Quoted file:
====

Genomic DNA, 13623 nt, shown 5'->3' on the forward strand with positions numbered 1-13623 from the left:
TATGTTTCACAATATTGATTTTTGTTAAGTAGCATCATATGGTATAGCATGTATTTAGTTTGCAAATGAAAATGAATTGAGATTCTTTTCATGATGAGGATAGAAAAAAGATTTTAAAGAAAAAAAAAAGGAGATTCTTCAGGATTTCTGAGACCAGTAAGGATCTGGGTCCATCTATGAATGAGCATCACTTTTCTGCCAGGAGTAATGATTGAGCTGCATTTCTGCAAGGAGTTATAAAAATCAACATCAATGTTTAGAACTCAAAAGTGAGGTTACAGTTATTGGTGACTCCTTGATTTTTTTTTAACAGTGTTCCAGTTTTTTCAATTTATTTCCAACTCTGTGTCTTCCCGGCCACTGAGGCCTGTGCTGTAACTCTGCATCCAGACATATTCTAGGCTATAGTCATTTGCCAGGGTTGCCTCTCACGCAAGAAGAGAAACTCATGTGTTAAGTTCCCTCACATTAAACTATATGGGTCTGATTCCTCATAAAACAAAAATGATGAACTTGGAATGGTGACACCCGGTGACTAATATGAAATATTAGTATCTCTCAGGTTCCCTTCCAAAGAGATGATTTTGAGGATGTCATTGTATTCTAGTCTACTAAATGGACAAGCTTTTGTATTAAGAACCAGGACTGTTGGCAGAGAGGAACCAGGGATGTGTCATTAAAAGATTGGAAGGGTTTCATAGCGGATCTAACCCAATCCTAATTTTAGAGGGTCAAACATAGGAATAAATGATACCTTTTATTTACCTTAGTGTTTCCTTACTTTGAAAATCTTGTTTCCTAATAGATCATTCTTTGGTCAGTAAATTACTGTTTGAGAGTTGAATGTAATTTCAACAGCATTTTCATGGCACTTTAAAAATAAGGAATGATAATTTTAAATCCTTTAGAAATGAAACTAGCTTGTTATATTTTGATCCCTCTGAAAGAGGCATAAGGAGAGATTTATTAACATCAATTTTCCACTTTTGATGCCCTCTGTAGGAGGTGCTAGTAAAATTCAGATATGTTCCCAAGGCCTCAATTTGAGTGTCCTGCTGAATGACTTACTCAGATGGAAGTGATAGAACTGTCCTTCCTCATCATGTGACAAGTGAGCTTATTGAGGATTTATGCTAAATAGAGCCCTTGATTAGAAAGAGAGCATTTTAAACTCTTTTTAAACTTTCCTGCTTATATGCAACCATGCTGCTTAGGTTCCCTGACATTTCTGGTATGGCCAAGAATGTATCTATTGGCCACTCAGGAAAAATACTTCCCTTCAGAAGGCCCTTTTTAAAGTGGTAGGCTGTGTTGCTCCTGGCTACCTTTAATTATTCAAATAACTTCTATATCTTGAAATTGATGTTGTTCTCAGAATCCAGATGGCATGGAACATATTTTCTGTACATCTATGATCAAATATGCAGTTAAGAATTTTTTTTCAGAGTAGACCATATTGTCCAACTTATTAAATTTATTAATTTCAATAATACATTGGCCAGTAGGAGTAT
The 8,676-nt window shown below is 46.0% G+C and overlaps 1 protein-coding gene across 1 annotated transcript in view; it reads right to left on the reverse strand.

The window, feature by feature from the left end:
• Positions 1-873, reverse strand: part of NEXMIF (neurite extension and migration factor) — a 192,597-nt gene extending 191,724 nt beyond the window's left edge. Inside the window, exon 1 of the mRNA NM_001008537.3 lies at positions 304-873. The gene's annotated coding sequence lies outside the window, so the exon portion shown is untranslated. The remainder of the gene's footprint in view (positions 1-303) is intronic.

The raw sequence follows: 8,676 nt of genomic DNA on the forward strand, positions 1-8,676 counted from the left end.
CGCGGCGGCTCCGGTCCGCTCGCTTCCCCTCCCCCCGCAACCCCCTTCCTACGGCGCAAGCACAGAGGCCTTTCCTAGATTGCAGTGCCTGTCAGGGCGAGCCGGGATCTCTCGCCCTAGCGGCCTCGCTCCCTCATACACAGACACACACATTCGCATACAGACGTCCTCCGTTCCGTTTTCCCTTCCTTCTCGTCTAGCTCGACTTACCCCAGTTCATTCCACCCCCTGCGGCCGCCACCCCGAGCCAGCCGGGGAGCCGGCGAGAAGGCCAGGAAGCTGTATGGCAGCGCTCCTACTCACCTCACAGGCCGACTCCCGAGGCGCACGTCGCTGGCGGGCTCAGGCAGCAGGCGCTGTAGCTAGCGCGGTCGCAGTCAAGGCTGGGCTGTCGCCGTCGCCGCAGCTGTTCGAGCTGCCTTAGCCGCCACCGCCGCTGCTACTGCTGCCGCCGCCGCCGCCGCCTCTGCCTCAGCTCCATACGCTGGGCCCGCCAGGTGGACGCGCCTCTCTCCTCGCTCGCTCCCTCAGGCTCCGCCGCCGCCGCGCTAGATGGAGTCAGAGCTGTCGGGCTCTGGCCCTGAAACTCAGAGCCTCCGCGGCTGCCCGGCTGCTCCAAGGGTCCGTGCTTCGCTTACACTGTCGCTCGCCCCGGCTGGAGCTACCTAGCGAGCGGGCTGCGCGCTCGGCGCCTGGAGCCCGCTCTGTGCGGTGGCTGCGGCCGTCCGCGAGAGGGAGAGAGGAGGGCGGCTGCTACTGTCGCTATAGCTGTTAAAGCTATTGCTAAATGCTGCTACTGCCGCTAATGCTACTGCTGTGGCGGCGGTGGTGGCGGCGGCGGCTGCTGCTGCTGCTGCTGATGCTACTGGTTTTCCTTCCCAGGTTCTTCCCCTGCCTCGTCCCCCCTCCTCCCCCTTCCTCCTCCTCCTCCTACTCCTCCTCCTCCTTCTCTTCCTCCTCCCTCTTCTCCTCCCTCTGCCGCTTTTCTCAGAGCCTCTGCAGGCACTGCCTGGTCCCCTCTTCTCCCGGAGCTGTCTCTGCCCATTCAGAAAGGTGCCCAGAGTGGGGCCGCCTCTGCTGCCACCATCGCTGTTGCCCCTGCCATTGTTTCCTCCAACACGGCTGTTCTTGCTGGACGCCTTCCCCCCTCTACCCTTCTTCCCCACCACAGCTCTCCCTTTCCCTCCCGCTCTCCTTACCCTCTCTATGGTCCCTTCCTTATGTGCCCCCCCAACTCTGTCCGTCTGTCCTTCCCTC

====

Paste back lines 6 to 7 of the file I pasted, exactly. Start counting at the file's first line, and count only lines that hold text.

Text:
The raw sequence follows: 8,676 nt of genomic DNA on the forward strand, positions 1-8,676 counted from the left end.
CGCGGCGGCTCCGGTCCGCTCGCTTCCCCTCCCCCCGCAACCCCCTTCCTACGGCGCAAGCACAGAGGCCTTTCCTAGATTGCAGTGCCTGTCAGGGCGAGCCGGGATCTCTCGCCCTAGCGGCCTCGCTCCCTCATACACAGACACACACATTCGCATACAGACGTCCTCCGTTCCGTTTTCCCTTCCTTCTCGTCTAGCTCGACTTACCCCAGTTCATTCCACCCCCTGCGGCCGCCACCCCGAGCCAGCCGGGGAGCCGGCGAGAAGGCCAGGAAGCTGTATGGCAGCGCTCCTACTCACCTCACAGGCCGACTCCCGAGGCGCACGTCGCTGGCGGGCTCAGGCAGCAGGCGCTGTAGCTAGCGCGGTCGCAGTCAAGGCTGGGCTGTCGCCGTCGCCGCAGCTGTTCGAGCTGCCTTAGCCGCCACCGCCGCTGCTACTGCTGCCGCCGCCGCCGCCGCCTCTGCCTCAGCTCCATACGCTGGGCCCGCCAGGTGGACGCGCCTCTCTCCTCGCTCGCTCCCTCAGGCTCCGCCGCCGCCGCGCTAGATGGAGTCAGAGCTGTCGGGCTCTGGCCCTGAAACTCAGAGCCTCCGCGGCTGCCCGGCTGCTCCAAGGGTCCGTGCTTCGCTTACACTGTCGCTCGCCCCGGCTGGAGCTACCTAGCGAGCGGGCTGCGCGCTCGGCGCCTGGAGCCCGCTCTGTGCGGTGGCTGCGGCCGTCCGCGAGAGGGAGAGAGGAGGGCGGCTGCTACTGTCGCTATAGCTGTTAAAGCTATTGCTAAATGCTGCTACTGCCGCTAATGCTACTGCTGTGGCGGCGGTGGTGGCGGCGGCGGCTGCTGCTGCTGCTGCTGATGCTACTGGTTTTCCTTCCCAGGTTCTTCCCCTGCCTCGTCCCCCCTCCTCCCCCTTCCTCCTCCTCCTCCTACTCCTCCTCCTCCTTCTCTTCCTCCTCCCTCTTCTCCTCCCTCTGCCGCTTTTCTCAGAGCCTCTGCAGGCACTGCCTGGTCCCCTCTTCTCCCGGAGCTGTCTCTGCCCATTCAGAAAGGTGCCCAGAGTGGGGCCGCCTCTGCTGCCACCATCGCTGTTGCCCCTGCCATTGTTTCCTCCAACACGGCTGTTCTTGCTGGACGCCTTCCCCCCTCTACCCTTCTTCCCCACCACAGCTCTCCCTTTCCCTCCCGCTCTCCTTACCCTCTCTATGGTCCCTTCCTTATGTGCCCCCCCAACTCTGTCCGTCTGTCCTTCCCTC